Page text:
Have you ever watched a left-handed person try to take notes in a traditional spiral notebook? It's almost painful. The angle is wrong, the spiral's in the wrong place, and even the neatest handwriting approaches illegibility as fatigue and frustration take over.
That's how it feels to be a non-traditional organizer using traditional school supplies. While everyone around you slides papers neatly onto binder rings or into the pockets of folders, you just never manage to make things work as neatly and effortlessly.
So...why buy those supplies?
If you've got a kiddo (or two) at your house whose notebooks and folders look like they've been through a natural disaster somewhere between school and home, help them adapt their supplies to their styles.
Ways to adapt a binder:
- Buy a portable three-hole punch to put in the front of the notebook.
- Load the binder with page protectors so unpunched papers make it into the notebook. Or, if that's not gonna happen with your cram and jammer or drop and run organizer, try folder pockets (hole-punched inserts that look like a pocket folder opened up and folded back) or a three-ring acetate envelope with a snap or Velcro fastener.
When I taught Organizing by STYLE
to an elementary school audience,
I found that clamp binders were a
huge hit with fifth grade boys.
- Add a clip to the front of the binder so the day's papers get clipped inside the cover and can be added to the right section of the notebook at home.
- Ditch the three-ring binder for one with a spring-loaded clamp. Kids who don't take the time to put stuff into the rings sometimes enjoy putting papers away when they have an excuse to play with the clamp.
- Replace the binder with an accordion folder. Choose one that's divided into sections, or one with just one wide, yawning opening, depending on your child's style.
What to use instead of a standard-issue, paper pocket folder:
- A file folder. Like pocket folders, these come in a variety of colors, and can be color-coded by subject. If the papers aren't going to go in the pockets anyway, why create an unnecessary battle?
- Transparent folders that allow kids to personalize them (photos show through the opening) or see what's inside. These also come in a variety of colors, with and without pockets.
- A folder that has top and side access and a tab closure at the top. Multi-colored (again). Never underestimate the value of being able to play with an organizational tool. The more fun it is to put something away, the more likely it is it'll get there.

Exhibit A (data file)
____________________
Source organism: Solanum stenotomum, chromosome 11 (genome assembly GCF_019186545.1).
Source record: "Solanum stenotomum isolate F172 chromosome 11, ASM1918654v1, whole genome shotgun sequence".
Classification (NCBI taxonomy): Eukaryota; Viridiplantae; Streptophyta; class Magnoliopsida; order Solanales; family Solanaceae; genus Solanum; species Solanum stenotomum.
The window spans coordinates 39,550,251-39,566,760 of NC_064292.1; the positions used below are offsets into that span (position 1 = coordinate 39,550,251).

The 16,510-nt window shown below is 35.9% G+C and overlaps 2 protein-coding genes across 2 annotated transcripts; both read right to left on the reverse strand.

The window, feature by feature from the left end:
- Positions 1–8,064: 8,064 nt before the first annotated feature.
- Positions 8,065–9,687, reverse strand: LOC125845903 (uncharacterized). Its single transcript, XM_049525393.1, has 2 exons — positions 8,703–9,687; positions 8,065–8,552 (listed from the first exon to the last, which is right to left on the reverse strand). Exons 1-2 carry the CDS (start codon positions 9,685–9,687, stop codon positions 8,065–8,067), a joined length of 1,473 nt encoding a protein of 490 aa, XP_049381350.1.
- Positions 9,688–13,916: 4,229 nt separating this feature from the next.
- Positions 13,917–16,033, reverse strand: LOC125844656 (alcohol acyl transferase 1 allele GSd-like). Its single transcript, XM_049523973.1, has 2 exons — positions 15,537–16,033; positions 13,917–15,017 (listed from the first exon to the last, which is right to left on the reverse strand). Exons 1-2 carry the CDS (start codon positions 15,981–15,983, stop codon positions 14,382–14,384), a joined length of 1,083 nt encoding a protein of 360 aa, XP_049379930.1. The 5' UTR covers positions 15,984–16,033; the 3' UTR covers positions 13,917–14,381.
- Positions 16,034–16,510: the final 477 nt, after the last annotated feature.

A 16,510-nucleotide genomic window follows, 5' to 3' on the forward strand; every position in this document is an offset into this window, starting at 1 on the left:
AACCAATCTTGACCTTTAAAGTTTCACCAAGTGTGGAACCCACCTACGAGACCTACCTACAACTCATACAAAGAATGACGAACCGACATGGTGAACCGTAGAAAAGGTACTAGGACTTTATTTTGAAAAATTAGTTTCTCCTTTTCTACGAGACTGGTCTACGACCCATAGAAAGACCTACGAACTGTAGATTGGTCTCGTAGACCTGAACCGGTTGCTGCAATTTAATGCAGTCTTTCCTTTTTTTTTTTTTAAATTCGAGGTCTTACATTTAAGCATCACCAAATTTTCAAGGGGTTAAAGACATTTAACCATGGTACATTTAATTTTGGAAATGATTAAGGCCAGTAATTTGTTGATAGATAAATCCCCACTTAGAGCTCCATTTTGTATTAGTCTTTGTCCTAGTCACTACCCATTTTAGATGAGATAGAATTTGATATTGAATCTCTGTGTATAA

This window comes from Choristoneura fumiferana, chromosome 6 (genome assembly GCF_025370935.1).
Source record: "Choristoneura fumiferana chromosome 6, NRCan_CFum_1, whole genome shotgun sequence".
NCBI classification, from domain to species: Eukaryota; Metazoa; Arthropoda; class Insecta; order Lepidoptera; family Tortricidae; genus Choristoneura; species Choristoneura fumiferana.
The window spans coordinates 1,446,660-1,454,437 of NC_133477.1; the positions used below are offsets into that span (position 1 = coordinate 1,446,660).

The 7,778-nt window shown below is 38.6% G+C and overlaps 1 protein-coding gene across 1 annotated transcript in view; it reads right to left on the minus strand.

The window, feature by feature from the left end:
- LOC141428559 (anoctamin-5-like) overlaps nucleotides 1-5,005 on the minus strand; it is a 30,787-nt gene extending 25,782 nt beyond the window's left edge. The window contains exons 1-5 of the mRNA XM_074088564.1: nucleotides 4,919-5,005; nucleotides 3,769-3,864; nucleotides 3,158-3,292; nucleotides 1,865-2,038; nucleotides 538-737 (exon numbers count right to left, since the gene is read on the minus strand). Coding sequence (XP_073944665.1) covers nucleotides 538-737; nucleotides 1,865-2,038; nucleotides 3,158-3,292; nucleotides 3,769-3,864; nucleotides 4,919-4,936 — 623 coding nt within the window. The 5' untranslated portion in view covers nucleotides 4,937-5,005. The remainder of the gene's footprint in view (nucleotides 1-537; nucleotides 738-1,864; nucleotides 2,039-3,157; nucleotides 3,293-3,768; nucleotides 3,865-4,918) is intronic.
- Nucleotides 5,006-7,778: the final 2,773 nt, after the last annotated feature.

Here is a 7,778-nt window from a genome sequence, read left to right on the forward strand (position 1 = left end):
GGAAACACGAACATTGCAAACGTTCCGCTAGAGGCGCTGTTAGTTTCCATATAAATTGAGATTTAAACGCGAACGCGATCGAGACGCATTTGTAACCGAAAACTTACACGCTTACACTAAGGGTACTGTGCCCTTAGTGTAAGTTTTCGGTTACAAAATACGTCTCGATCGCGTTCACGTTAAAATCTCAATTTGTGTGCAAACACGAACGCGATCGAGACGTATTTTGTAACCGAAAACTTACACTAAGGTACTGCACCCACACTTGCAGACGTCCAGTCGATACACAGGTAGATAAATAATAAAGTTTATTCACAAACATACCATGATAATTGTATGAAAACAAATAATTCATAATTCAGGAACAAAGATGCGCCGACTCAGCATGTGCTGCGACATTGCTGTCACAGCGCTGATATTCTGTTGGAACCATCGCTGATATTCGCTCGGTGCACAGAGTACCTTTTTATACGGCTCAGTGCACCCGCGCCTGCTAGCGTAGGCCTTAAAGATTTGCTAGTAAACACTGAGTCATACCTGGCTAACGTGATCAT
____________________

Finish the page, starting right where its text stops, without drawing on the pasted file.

- Clear acetate envelopes with string-tie and button closures. Sold at office supply stores, these often come in multi-packs that make them less expensive per item.
Admittedly, these choices are often more expensive and harder to come by, but in many cases, the time and heartache saved makes it worth the extra cash and detective work -- and sometimes, you actually luck out and find cool tools at the dollar store or the clearance racks. When I taught lessons in elementary school classrooms, I brought a variety of supplies in for kids to play with and had them trouble-shoot potential issues. They were amazingly astute when it came to figuring out what they would and would not use, and they often loved things that cost a dollar or less (colorful report folders with hinged closures were a big hit) as much as the more expensive office supply items.
As you discuss back-to-school shopping with your child, use this summary sheet to talk about options and highlight his or her choices. Having him (or her) talk through the choices is an important part of getting your child to understand his or her styles, and eventually, to advocate for them. When we teach our kids to respectfully advocate for themselves, we're teaching a skill that goes far beyond organization.
So before you and your credit card hit the stores and start checking off items on that school supply list, take a moment to make sure you're supplying your child with the tools he or she needs to have a great year.